Part of the book: Practical Applications in Biomedical Engineering
The abdominal fetal electrocardiogram (fECG) conveys valuable information that can aid clinicians with the diagnosis and monitoring of a potentially at risk fetus during pregnancy and in childbirth. This chapter primarily focuses on noninvasive (external and indirect) transabdominal fECG monitoring. Even though it is the preferred monitoring method, unlike its classical invasive (internal and direct) counterpart (transvaginal monitoring), it may be contaminated by a variety of undesirable signals that deteriorate its quality and reduce its value in reliable detection of hypoxic conditions in the fetus. A stronger maternal electrocardiogram (the mECG signal) along with technical and biological artifacts constitutes the main interfering signal components that diminish the diagnostic quality of the transabdominal fECG recordings. Currently, transabdominal fECG monitoring relies solely on the determination of the fetus’ pulse or heart rate (FHR) by detecting RR intervals and does not take into account the morphology and duration of the fECG waves (P, QRS, T), intervals, and segments, which collectively convey very useful diagnostic information in adult cardiology. The main reason for the exclusion of these valuable pieces of information in the determination of the fetus’ status from clinical practice is the fact that there are no sufficiently reliable and well-proven techniques for accurate extraction of fECG signals and robust derivation of these informative features. To address this shortcoming in fetal cardiology, we focus on adaptive signal processing methods and pay particular attention to nonlinear approaches that carry great promise in improving the quality of transabdominal fECG monitoring and consequently impacting fetal cardiology in clinical practice. Our investigation and experimental results by using clinical-quality synthetic data generated by our novel fECG signal generator suggest that adaptive neuro-fuzzy inference systems could produce a significant advancement in fetal monitoring during pregnancy and childbirth. The possibility of using a single device to leverage two advanced methods of fetal monitoring, namely noninvasive cardiotocography (CTG) and ST segment analysis (STAN) simultaneously, to detect fetal hypoxic conditions is very promising.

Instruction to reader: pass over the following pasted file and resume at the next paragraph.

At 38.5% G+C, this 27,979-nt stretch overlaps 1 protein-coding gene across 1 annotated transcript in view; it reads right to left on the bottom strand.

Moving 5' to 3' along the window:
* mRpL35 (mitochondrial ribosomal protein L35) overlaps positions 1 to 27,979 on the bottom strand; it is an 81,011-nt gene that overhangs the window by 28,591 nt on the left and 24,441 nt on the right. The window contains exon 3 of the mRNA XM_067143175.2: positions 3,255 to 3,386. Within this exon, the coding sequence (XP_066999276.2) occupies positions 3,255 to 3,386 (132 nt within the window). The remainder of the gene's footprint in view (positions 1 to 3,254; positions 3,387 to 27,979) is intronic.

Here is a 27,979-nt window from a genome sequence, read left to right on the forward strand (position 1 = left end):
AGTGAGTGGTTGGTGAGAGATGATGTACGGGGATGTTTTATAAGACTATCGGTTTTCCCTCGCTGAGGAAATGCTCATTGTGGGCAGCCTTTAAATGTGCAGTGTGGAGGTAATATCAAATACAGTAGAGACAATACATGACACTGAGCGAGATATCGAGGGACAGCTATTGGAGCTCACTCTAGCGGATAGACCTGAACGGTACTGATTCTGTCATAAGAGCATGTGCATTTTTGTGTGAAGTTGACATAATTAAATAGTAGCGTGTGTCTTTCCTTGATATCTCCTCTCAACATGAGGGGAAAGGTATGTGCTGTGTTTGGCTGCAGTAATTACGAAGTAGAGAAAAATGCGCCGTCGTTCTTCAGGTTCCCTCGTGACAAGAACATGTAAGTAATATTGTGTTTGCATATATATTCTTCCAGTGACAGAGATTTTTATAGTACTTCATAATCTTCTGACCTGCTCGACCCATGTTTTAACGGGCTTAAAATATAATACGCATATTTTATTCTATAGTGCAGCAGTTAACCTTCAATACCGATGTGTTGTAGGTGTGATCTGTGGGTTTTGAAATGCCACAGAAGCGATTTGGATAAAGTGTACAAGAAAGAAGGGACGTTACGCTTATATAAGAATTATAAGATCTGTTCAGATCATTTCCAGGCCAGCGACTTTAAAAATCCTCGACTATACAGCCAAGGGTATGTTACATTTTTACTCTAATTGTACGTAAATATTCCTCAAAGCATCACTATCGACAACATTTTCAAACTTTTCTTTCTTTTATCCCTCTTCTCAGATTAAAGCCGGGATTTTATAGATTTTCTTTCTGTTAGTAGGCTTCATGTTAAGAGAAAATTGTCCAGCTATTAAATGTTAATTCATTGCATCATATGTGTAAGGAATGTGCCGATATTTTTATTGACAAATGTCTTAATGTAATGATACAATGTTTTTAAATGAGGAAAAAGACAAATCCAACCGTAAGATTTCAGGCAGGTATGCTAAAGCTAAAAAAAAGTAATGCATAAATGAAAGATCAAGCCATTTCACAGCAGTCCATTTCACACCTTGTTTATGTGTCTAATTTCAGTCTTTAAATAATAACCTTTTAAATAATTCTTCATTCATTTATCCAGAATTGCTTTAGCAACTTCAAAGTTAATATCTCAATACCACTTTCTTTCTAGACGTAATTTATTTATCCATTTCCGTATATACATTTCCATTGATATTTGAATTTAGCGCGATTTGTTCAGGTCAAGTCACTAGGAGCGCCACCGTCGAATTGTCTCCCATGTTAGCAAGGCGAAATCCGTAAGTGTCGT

Part of the book: Advanced Biosignal Processing and Diagnostic Methods